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Mad Men’s Rich Sommer on the Emmys, Pete and Trudy’s Dancing, and That Lawn-Mower Scene

On AMC’s Mad Men, Rich Sommer plays Harry Crane, head of (and only member of) Sterling Cooper’s TV department. Harry’s a nerdy office punching bag, though with the ascent of TV as a viable advertising platform, he’s garnered more respect in season three of the show. Sommer honed his acting skills onstage and at the Upright Citizens Brigade in New York before landing a supporting role in The Devil Wears Prada, and subsequently Mad Men. He spoke with Vulture yesterday about the Emmys and Sunday’s already legendary lawn-mower scene.

The foot! What happened with the foot this week?
It got cut off.

Well, yes, we know. What was it like to film that?
When I got the script, I read that foot scene, and I thought it was kind of crazy, and I couldn’t really see how it fit in. So I was surprised at how well the episode turned out. I was a little nervous about that scene. For the past few weeks, the writers and the editors have been saying, “Oh my God, just wait until the lawn-mower episode — it’s unbelievable! It’s unbelievable, it’s a great episode,” and I was just like, “Oh, great! Good.” And then I saw it and I was like, “Wow! It is a really good episode.”

Harry almost got a promotion, on top of all that excitement.
I know, it was this close! A lot of people online think he still has that promotion, and I want to call them and say, “No, no, he had it, and then it all went away when the lawnmower ran over that guy’s foot.” The funny thing is, I actually called [creator] Matt Weiner after I got that script, and said, “Wait, so I don’t actually get that promotion?’ And he was like, “No! It’s all gone!” Which is why I play a good Harry. It took me a couple readings to get that.

How did you get the part?
It was just an audition. I’d had a terrible, awful pilot season. I got zero callbacks except for Mad Men. I auditioned, I went in for a callback about a week later, and then another week went by and I was sure it was gone. And I got a call on Tuesday at about noon, and they said, “Can you be here in two hours for a read-through?” And I said, “Er … yes!” And so I put on pants, which I wasn’t wearing at the time, and called my wife, and raced out the door.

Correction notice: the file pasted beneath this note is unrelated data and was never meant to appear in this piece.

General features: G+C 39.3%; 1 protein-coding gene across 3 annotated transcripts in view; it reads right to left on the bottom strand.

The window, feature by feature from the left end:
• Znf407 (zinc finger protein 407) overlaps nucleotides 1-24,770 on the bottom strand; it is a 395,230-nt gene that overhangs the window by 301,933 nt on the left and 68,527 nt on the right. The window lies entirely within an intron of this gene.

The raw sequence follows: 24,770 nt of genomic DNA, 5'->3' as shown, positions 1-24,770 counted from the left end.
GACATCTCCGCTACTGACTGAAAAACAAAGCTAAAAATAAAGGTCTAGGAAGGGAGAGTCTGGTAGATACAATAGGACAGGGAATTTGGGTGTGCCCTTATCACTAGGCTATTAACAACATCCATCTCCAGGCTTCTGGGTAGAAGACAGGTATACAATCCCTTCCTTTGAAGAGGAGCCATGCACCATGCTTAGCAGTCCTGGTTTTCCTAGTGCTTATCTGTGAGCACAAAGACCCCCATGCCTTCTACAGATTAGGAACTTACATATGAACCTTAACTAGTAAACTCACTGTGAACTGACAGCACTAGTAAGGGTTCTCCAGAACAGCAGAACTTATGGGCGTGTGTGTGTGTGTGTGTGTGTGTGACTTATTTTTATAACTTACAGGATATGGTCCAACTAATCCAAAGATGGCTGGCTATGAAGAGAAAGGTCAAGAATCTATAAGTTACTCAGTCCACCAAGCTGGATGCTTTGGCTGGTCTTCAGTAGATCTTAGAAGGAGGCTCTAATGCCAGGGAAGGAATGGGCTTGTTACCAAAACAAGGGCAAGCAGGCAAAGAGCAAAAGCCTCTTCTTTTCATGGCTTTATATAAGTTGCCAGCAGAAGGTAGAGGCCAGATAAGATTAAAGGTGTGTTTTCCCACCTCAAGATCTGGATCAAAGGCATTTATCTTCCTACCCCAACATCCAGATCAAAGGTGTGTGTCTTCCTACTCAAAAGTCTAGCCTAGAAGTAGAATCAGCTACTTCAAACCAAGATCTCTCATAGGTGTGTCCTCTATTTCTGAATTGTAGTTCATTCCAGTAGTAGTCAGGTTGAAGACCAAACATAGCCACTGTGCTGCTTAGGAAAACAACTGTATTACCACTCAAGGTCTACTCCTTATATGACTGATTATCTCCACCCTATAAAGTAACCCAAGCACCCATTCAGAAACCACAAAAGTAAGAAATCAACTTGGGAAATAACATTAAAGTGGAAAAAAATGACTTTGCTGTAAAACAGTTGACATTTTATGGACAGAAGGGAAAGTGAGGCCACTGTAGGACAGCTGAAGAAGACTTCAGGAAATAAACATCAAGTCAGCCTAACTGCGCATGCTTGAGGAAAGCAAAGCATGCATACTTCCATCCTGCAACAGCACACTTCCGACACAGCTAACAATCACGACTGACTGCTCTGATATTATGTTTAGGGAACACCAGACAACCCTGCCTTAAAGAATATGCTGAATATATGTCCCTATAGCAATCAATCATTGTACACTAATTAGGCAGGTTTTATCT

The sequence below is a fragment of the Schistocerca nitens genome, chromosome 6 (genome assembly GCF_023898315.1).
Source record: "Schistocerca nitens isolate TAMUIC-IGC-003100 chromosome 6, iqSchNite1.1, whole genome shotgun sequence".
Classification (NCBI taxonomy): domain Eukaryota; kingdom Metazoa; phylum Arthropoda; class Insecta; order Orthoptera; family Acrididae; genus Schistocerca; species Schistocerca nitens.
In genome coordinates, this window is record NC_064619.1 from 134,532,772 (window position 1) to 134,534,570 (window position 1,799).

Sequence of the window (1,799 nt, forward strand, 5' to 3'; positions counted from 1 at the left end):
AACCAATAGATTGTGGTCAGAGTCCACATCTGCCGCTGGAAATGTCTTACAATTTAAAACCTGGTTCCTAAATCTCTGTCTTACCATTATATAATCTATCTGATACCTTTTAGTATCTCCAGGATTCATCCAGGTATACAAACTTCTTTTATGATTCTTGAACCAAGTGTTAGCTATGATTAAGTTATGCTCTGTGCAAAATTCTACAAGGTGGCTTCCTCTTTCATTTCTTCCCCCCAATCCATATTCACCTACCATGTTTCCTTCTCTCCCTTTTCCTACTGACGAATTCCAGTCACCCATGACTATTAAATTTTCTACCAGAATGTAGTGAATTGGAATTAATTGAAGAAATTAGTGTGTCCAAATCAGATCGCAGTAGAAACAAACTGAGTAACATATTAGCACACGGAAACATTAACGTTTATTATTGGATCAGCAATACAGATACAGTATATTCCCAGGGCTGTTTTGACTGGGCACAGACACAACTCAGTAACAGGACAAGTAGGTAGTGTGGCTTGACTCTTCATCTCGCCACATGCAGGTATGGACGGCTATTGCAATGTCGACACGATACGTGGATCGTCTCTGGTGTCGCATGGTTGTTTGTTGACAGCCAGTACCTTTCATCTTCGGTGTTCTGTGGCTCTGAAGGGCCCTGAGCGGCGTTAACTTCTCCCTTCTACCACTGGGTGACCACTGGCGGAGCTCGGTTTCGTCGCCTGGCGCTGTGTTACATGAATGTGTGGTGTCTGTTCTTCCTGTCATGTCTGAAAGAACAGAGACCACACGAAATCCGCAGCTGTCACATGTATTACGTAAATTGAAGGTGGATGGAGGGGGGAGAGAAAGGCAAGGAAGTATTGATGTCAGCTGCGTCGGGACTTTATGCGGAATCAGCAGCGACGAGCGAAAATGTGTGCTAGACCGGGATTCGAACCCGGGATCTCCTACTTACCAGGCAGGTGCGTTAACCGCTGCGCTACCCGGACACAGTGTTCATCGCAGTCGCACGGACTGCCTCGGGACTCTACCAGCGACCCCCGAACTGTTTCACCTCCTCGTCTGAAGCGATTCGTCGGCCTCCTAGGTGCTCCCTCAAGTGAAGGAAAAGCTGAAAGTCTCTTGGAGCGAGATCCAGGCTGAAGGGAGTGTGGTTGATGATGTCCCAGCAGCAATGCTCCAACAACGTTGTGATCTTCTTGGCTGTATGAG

What was this year’s Emmy ceremony like for you guys? You didn’t quite clean up like last year.
Honestly, we were getting a little nervous at the end. I caught eyes with Aaron Staton [who plays Ken Cosgrove] and Bryan Batt [Sal Romano] and Michael Gladis [Paul Kinsey], and we’re all like, “Oh, boy, this might not be going our way.” We were nominated for sixteen awards and as of when they announced the Drama award, we’d only won two of them, so we were a little nervous. But it really … I mean, it’s easier to say now … it really wouldn’t matter. I imagine it will help when Matt [Weiner] goes to renegotiate his contract next year after season four — that’s a good thing. I’m very glad we won! But we kind of did it already: We came and we were a baby show, the first basic-cable show to win, and we did it last year.

When are we going to get a Harry episode?
[Laughs] Well, of course I know what’s coming; we’re done with filming now. I can only speak about what’s happened so far and say that Harry is more present in the office than he has been in the past, which I really appreciated. Because in the last couple of years, it’s been, like, one or two episodes in which Harry has B or C story lines, but then he’s barely there the rest of the year. Whereas this year, it’s been really fun to sort of be bubbling at the surface of everything, always at least there to pipe in or throw in a little quip or something. I’m very, very pleased with how much we’ve seen of Harry so far.

The dynamic between Harry and his wife, Jennifer, is interesting.
Jennifer and Harry are both trying to advance, to get elevated status, but Harry only knows how to do it through work — he doesn’t know how to glad-hand, or kiss ass outside of work — and Jennifer can only accomplish that goal through social stuff. For example, on the dance floor during the “Derby Day” episode, when Pete and Trudy start taking over the dance floor, and Harry walks Jennifer off, it’s very upsetting to her. She wants them to be Pete and Trudy.

That scene was hilarious.
Oh my God, that dance was unreal. I knew they’d been taking dance classes and rehearsing it, but I didn’t know to what extent. And when we did the first rehearsal and they busted it out, I was amazed. It was beautiful.

You moved from New York to L.A. for this show, right?
I miss New York, but I don’t miss being broke in New York, which is what we were. We were flat, flat broke. I don’t know if it’s the sunshine, or the fact that I actually have a job, but I do like L.A. a lot. In New York, it can be gray and rainy and cold, and you still don’t have any money, and you feel like a bad Dickens character. Out here, even if you’re downtrodden, it’s nice out.

Who’s your favorite Mad Men character?
It’s hard to dislike Roger Sterling. That guy is really funny.

Mad Men’s Rich Sommer on the Emmys, Pete and Trudy’s Dancing, and That Lawn-Mower Scene